The 2018 NAMM show is touted as the largest music industry convention in the world, with over 100,000 international attendees. U2 played on a rooftop one of the mornings. I was there with a group of friends who have known each other more than twenty-five years. One of them is the luthier of Wide Sky Guitars, Patch Rubin. Patch has been nationally honored for his homage to the famous Gibson L1, a guitar played by blues legend Robert Johnson in 1926.
As the owner of a Wide Sky OOO I'm familiar with the amazing sound and craftsmanship. I also knew that he has received support from internationally acclaimed musicians, like David Lindley, who have said about the Wide Sky Dreadnought, "Whoa! You've made a monster, don't change a thing!" However, the enthusiasm shared by the likes of Danny Brown, the custom shop administrative manager and exotic wood specialist for Martin & Co. (guitar builders since 1833), professional musicians like Justin Johnson and Henry Kaiser, along with the best luthiers in the NAMM Boutique Guitar showcase, was a testament to how special of a builder Patch Rubin is. Not only is Wide Sky making the world’s most classic guitars more playable, he's doing it all by hand, as guitars have been made for over 100 years. And if that wasn't enough, he's added a sinker to his line. Sinkers are instruments made from a wood that has been submerged in water, like the great Stradivarius violins.
. Ben Bailey Justin Johnson
Henry Kaiser Wide Sky guitars PL1 series Boutique Guitar Showcase
. One of the many professional entertainers and musicians who came by the booth to play a PL1 was Philip Gough. Philip took the reins of my interview with Patch Rubin as he played in a private studio. First he played the Tobacco PL1 sinker.
Phil- Wow! This is nice! Is this one solid piece? (Top)
Patch- No, it's bookmatched
Phil- What kind of wood is this? (back)
Patch- It's Sapele.
Phil- Looks like mahogany.
Boyd- That's the sunken wood right?
Patch- Yes, the top is sunken Cedar.
Phil switches to a burgundy PL1 with a pick up,
after playing 20 seconds.
Phil- Let's plug this in man! Very clear.
Is this the first show that you've done?
Phil- Have you been to this show?
Patch- Ten years ago
Phil- So you knew what it was like?.
Patch- Yea I did, but I came here just to look at stuff;
I lasted like two hours, It got pretty overwhelming.
Phil & Patch- Laughter (The place is chaotically packed)
Phil- Nice guitar man, it's super sweet, yea.
Phil- Yea, I Love it. And this is simian to the other one?
Different color top?
Patch- Yea, same wood, same everything.
Phil- What kind pick up is this?
Patch- A steel resonator guitar maker makes them,
& I then I put a carriage on them.
Phil- So is that a wooden carriage?
Patch- Yea it is. His resonators look like their in Th Delta era,
so they kind of like have a similar vibe, so I said I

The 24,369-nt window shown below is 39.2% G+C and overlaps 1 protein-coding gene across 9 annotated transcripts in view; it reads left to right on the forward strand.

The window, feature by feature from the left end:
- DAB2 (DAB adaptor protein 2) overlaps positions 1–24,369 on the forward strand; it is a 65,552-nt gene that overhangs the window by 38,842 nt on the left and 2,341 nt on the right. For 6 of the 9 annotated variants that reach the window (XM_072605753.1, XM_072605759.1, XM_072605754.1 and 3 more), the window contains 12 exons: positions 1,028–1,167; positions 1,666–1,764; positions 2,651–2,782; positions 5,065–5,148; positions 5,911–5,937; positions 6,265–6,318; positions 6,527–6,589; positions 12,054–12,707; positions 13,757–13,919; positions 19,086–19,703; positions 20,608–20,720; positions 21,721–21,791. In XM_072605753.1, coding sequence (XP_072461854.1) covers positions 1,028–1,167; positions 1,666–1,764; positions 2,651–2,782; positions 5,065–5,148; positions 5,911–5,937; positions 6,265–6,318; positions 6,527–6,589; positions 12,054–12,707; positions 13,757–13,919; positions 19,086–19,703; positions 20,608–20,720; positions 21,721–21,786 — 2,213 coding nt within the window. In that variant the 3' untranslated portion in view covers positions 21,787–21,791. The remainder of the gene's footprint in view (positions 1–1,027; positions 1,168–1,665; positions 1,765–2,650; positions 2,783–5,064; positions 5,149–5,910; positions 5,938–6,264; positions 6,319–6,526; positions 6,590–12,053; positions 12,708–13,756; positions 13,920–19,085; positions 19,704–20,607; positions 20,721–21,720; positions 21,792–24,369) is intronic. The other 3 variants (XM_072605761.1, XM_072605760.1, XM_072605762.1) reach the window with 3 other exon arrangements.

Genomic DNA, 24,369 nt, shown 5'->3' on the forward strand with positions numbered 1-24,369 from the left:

gotta try this pick up, and I feel like their a good match.
Phil- Yea. So do you have a shop that you hang at? Or how
do you sell your guitars?
Patch- It's all been online, so far, now we'll see maybe
people will start hearing stuff. I've got like 40 guitars
out there now, 25 of those.
Boyd- You've already made 25 of those? (PL1)
Patch- Yea, and 8-12 strings, they are'nt too hard for me,
that's another thing I do that I get asked for all the time.
Phil- What's the turn around time on them?
Patch- It takes me a month to build two of those.
Phil- That's not too bad.
Patch- Yea, which is kind of being generous too, so it
makes it so I don't have to stress out. But I do a bunch of
the piece work for ten at a time, so it helps in making it
quicker, but there's still bending the woods, there's a lot
of materials so there's lots to do. I prep the materials in
groups so it cut's down on things to do.
Phil- Did you apprentice with anybody?
Phil- What's that? (Phil's playing this entire time)
Patch- internet (laughter) But I was a guitar tech years ago at
Brauers studio rentals, I dent know if you've been there.?
Phil- In Hollywood?
Patch- Yea, for 2 1/2 years or somthing, I did'nt do
repairs but, I kept the guitar intonated and all that kind of stuff
Phil- Right ( Phil's still playing)
Patch- So I had my hands on all those instruments.
Did you ever go there?
Patch- So then you know what I'm playing with.?
Phil- The best, yea.
Patch- So that was an awesome experience just to have that kind
of muscle memory knoweledge of like, I feel it, back then I decided
what I really, Really liked to play.
Phil- So You're building these just to please yourself?
Patch- That's why I use that neck on all my instruments, because
I love that SG so that's what every guitar gets.
Phil- And this ones gonna sell for? What do you get?
Patch- 38 ($3,800) without the pickup it's 36.
Phil- Right. Adjustable bridge.
Patch- Its about the funnest thing to hear you play that.
(Phil had Patch up on stage with his band over 20 years ago)
Phil- Oh oh dude this is a fucking great guitar! I almost want to
not play it electrically, I mean I like the electric sound.
Patch- Yea, that's the thing.
Phil- Oh you know what, the pot makes it darker.
Patch- Exactly, cause as you roll it up.
As he plays a crisp clean blues version of Georgia, it’s time to go.
This is a busy sound studio. A few days after the show, Phil said to
Patch that his PL1 was, "The best guitar I played at the show".
The best musicians and luthiers agree that the finest guitars are made by hand. To witness the respect and humility of these artists was on no greater display then at the end of the show, when master luthiers from around the world bid their last respects.
Patch Rubin -Taos NM, Glen Maxwell -New Zealand, Egon J. Rauscher -Switzerland, Isaac Jang SF CA.